Shulman Rogers
Shulman Rogers, a full service law firm with nearly 100 attorneys, provides corporate services including business planning, mergers and acquisitions, securities, employment, intellectual property, immigration, government contracting, tax, telecommunications, cybersecurity, corporate governance, as well as other areas. In addition, the firm has vast experience in real estate transactions, both commercial and residential closings, leasing, landlord-tenant, commercial development, acquisition, sales and related matters. Our litigators offer extensive experience in complex litigation, and all methods of dispute resolution including mediation and arbitration. Personal legal services include trust and estate planning, family law, real estate settlements, medical malpractice and personal injury.

Startup Our Vets

 

Through the Startup Our Veterans Fellowship, any U.S. veteran or service member who wants to start a technology company can apply to a U.S. Founder Institute chapter for free, and the best overall applicant from Washington DC will be invited to participate in the Founder Institute's step-by-step startup launch program for free as well.


Veterans and active service members possess the work ethic, high character, and strong leadership skills needed to launch meaningful and enduring technology companies. To inspire and enable the military community to build technology companies, the Founder Institute has partnered with Vet-Tech, the nation's leading startup accelerator for military veterans, to offer the "Startup Our Veterans" Fellowship.

Through this Fellowship, any U.S. veteran or service member who wants to start a technology company can apply to a U.S. Founder Institute chapter for free, and the best overall applicant from will be invited to participate in the Founder Institute's step-by-step startup launch program for free as well.

Learn more about the program at FI.co/vets.


Eligibility: In order to be eligible for the Startup Our Veterans Fellowship for the Washington DC Spring 2016 Semester, you must complete your application and admissions test by Saturday, April 30, 2016, using this link.


Grant: The recipient of the Startup Our Veterans Fellowship will be awarded within 5 days after the deadline.


Click here to apply for the Startup Our Veterans Fellowship.


Planning Solutions Group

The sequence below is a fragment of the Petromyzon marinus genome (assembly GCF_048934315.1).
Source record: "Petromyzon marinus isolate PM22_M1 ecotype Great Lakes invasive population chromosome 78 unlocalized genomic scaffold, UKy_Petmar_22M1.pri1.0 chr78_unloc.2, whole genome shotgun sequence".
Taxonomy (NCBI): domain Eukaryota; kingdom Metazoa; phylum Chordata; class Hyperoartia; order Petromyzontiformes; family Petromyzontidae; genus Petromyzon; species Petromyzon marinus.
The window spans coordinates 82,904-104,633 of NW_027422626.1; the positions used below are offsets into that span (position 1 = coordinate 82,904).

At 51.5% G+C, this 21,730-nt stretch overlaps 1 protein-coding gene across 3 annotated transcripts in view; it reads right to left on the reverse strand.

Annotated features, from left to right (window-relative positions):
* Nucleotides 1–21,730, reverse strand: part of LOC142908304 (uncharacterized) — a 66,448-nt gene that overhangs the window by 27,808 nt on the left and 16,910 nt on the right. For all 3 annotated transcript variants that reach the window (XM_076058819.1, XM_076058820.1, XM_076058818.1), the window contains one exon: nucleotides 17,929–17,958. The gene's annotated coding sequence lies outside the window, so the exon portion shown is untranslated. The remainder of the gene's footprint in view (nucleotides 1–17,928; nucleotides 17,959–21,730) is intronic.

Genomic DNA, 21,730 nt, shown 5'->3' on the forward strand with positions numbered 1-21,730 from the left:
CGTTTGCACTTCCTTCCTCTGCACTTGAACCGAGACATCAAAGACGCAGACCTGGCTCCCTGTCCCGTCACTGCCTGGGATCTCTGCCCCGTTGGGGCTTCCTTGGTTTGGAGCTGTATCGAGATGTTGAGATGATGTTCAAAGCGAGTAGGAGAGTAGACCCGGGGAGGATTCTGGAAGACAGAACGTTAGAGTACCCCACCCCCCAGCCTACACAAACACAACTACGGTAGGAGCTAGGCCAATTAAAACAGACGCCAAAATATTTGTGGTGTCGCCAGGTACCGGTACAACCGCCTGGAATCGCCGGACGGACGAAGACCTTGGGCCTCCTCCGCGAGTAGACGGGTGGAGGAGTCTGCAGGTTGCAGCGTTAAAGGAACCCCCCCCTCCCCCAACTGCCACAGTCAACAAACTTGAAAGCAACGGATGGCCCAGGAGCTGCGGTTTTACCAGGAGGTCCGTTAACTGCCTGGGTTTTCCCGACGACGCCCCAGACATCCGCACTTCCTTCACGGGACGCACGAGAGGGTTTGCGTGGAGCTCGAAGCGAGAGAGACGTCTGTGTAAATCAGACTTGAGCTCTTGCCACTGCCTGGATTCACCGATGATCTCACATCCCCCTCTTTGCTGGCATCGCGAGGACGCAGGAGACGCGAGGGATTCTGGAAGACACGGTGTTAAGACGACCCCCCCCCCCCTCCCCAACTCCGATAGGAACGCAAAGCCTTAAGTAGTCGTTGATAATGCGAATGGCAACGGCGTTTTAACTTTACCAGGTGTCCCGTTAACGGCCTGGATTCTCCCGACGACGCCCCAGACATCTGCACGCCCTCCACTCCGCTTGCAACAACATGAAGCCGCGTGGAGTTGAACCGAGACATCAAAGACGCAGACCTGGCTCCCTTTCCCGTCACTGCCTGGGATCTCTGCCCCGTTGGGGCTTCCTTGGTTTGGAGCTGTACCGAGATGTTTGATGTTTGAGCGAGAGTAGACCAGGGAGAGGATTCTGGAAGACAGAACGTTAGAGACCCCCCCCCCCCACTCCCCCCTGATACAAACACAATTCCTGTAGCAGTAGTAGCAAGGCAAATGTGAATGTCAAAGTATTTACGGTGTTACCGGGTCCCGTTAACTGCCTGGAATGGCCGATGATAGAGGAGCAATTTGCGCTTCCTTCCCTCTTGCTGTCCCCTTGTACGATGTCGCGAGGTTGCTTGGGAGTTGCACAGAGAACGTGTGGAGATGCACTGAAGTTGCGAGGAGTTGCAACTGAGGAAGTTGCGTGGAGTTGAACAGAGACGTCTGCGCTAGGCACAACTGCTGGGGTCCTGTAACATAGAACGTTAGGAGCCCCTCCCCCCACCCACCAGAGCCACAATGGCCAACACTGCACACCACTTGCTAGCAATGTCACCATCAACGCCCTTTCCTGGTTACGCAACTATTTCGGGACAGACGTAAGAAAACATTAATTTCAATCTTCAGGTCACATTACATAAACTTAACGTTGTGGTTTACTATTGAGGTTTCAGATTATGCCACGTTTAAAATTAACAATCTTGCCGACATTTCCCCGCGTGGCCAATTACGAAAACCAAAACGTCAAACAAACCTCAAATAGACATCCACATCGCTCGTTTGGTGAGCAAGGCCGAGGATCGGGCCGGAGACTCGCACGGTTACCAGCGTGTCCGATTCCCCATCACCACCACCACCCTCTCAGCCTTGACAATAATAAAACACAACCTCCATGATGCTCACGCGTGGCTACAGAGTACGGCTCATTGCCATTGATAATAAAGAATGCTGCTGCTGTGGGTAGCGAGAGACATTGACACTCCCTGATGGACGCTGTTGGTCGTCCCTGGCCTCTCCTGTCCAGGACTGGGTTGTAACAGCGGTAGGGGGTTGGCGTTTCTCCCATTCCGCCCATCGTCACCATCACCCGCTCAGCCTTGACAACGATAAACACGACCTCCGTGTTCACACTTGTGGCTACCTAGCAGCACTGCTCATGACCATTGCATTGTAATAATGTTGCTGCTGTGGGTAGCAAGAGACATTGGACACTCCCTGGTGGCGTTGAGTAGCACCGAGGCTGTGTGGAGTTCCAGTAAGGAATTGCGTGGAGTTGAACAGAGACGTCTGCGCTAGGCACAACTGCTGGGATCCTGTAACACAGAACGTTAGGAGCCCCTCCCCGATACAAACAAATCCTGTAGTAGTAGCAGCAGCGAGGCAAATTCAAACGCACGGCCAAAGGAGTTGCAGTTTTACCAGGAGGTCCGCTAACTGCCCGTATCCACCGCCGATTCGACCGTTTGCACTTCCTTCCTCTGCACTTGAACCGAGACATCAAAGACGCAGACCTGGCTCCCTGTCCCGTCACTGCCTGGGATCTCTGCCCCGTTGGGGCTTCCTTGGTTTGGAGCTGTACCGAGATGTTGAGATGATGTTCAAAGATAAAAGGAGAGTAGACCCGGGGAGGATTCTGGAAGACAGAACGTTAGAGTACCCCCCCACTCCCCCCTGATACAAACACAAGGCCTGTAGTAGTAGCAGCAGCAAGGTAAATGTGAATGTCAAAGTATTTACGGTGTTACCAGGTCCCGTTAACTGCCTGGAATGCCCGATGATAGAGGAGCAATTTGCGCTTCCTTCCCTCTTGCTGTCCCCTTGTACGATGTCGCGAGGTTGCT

Planning Solutions Group is a financial planning firm that specializes in developing innovative concepts for wealth creation and preservation. PSG is comprised of 3 partners with over 60 years of combined industry experience, a team of associate planners, and a dedicated support staff which includes two an attorney who provides advanced estate and tax planning solutions, and a Chartered Financial Analyst (CFA) for the development of creative investment strategies.

CONNECTPreneur

 

The CONNECTPreneur Fellowship is awarded to the most extraordinary applicant from the  CONNECTPreneur Community, giving them the opportunity to enroll in the Washington DC Founder Institute for free. The recipient will be recognized as somebody with the utmost potential to become a successful technology entrepreneur.


The Washington DC Founder Institute is excited to partner with an organization that shares our goal of fostering a strong local startup ecosystem: CONNECTPreneur, a quarterly forum of 350+ top IT entrepreneurs and investors in greater Washington DC region. Through the CONNECTPreneur Fellowship, everyone from the CONNECTPreneur community is invited to apply to the Washington DC Founder Institute for free, and the best overall applicant from the community will receive a Fellowship to participate in the program for free as well ($1,650 value).


Eligibility: In order to be eligible for the CONNECTPreneur Fellowship for the Washington DC Spring 2016 Semester, you must complete your application and admissions test by April 3, 2016, using this link.


Grant: The recipient of the CONNECTPreneur Fellowship will be awarded within 5 days after the deadline.


Click here to apply for the CONNECTPreneur Fellowship.


Key Leg in the Startup Equation: Marketing, by Joseph Jaffe